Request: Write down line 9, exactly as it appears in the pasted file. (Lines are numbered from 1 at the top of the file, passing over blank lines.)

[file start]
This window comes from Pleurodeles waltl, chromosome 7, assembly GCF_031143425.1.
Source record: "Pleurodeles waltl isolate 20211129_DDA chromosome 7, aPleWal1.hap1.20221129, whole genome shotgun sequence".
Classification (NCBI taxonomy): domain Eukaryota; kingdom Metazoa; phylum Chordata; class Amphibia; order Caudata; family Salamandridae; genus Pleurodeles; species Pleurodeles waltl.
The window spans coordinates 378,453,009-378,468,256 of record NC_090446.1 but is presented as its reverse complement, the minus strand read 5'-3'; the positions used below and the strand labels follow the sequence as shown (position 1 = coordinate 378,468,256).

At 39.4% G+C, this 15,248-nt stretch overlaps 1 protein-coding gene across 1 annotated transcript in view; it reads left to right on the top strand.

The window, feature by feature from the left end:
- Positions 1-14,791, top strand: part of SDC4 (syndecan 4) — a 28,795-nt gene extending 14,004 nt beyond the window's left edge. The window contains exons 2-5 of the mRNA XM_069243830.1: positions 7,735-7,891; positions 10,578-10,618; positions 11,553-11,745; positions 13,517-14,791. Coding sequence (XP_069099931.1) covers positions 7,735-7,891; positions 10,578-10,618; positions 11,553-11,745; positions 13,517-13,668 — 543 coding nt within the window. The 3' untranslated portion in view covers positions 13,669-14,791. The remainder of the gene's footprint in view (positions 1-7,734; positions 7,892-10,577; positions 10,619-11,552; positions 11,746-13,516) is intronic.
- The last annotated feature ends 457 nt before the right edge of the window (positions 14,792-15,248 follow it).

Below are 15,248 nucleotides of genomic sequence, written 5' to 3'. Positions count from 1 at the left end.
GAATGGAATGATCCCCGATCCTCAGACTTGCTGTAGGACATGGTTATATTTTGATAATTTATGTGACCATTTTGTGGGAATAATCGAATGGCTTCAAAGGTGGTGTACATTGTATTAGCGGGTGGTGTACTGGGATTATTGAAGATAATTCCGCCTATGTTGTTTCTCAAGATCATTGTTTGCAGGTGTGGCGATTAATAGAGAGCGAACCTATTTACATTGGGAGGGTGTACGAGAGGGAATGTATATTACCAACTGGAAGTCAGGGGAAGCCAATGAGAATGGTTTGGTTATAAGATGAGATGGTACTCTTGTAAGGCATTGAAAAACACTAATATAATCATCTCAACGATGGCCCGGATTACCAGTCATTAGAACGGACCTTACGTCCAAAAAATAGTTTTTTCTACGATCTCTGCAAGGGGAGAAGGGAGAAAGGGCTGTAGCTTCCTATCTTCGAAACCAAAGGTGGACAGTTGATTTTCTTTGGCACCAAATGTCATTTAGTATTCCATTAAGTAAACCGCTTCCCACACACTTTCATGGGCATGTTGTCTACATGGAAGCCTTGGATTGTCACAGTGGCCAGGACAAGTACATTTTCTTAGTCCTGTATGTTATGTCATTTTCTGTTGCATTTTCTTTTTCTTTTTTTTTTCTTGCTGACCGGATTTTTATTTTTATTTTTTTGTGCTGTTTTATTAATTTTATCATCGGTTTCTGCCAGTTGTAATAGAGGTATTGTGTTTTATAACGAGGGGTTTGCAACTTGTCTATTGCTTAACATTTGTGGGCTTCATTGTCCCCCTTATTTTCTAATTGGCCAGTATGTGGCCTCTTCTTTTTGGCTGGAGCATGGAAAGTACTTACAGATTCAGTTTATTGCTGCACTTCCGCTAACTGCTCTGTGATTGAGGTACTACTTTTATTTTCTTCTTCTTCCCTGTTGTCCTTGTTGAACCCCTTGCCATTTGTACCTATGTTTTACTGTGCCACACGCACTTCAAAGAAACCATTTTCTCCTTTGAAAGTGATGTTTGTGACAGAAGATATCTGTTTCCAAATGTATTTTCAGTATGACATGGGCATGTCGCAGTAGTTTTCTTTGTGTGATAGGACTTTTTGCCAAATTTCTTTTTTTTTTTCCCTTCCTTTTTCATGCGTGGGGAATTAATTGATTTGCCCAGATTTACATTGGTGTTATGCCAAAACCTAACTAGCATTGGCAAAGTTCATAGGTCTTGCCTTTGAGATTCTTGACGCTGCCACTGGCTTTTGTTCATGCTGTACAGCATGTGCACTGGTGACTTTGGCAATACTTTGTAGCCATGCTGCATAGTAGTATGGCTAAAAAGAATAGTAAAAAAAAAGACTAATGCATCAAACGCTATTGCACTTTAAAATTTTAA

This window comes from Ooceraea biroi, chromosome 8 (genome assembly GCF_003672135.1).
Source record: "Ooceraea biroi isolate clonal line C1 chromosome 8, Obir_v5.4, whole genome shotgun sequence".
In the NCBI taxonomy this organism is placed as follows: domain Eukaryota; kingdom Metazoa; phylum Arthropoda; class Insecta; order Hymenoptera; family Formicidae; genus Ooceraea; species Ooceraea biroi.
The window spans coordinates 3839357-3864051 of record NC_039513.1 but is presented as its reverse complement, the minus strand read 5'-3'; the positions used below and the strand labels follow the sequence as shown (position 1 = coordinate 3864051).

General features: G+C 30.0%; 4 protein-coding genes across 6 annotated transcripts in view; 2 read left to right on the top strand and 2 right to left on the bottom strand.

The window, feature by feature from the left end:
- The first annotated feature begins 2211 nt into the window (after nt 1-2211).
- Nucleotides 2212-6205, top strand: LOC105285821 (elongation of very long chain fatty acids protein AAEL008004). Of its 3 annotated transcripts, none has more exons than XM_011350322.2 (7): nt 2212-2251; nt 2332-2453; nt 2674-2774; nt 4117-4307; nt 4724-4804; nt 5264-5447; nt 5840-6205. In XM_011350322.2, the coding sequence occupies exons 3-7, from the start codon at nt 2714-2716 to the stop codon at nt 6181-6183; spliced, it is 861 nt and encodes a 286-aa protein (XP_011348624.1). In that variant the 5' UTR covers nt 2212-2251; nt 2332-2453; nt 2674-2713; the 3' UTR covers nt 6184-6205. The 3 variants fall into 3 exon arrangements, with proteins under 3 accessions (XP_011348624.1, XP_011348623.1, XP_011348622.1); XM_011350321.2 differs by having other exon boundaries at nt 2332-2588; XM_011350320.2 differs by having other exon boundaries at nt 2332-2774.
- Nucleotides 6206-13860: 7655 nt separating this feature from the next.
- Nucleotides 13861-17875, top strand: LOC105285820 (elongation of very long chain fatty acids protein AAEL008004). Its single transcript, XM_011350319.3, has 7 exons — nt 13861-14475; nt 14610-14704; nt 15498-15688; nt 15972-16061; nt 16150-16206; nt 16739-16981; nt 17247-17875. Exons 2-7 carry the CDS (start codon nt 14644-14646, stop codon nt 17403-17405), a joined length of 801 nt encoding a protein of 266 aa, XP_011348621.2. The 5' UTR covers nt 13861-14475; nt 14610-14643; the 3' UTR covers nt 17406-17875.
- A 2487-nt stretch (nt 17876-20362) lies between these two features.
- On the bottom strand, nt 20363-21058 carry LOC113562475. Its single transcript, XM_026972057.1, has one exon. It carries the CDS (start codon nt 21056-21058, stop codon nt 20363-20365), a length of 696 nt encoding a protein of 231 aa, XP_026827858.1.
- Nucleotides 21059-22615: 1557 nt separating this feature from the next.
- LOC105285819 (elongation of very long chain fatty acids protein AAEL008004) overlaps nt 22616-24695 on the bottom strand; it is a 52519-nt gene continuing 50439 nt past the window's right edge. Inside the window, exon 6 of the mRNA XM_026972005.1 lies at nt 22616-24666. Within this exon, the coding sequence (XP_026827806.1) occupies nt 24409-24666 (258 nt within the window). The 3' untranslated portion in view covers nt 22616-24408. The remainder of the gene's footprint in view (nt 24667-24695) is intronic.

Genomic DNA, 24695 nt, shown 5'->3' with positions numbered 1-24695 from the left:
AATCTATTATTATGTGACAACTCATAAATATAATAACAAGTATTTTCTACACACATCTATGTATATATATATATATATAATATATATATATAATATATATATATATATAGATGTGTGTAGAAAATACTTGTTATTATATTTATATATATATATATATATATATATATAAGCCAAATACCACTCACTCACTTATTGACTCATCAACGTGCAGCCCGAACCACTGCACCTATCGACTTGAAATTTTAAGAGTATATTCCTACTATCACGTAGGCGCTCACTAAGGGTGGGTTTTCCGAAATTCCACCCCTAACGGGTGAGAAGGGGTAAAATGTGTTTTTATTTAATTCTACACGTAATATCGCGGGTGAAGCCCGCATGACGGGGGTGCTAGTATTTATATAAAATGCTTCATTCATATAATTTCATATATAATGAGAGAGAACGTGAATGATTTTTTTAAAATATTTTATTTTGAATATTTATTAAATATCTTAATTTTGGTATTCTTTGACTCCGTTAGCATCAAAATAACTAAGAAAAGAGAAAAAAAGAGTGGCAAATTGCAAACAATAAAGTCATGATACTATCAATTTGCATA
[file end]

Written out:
Below are 15,248 nucleotides of genomic sequence, written 5' to 3'. Positions count from 1 at the left end.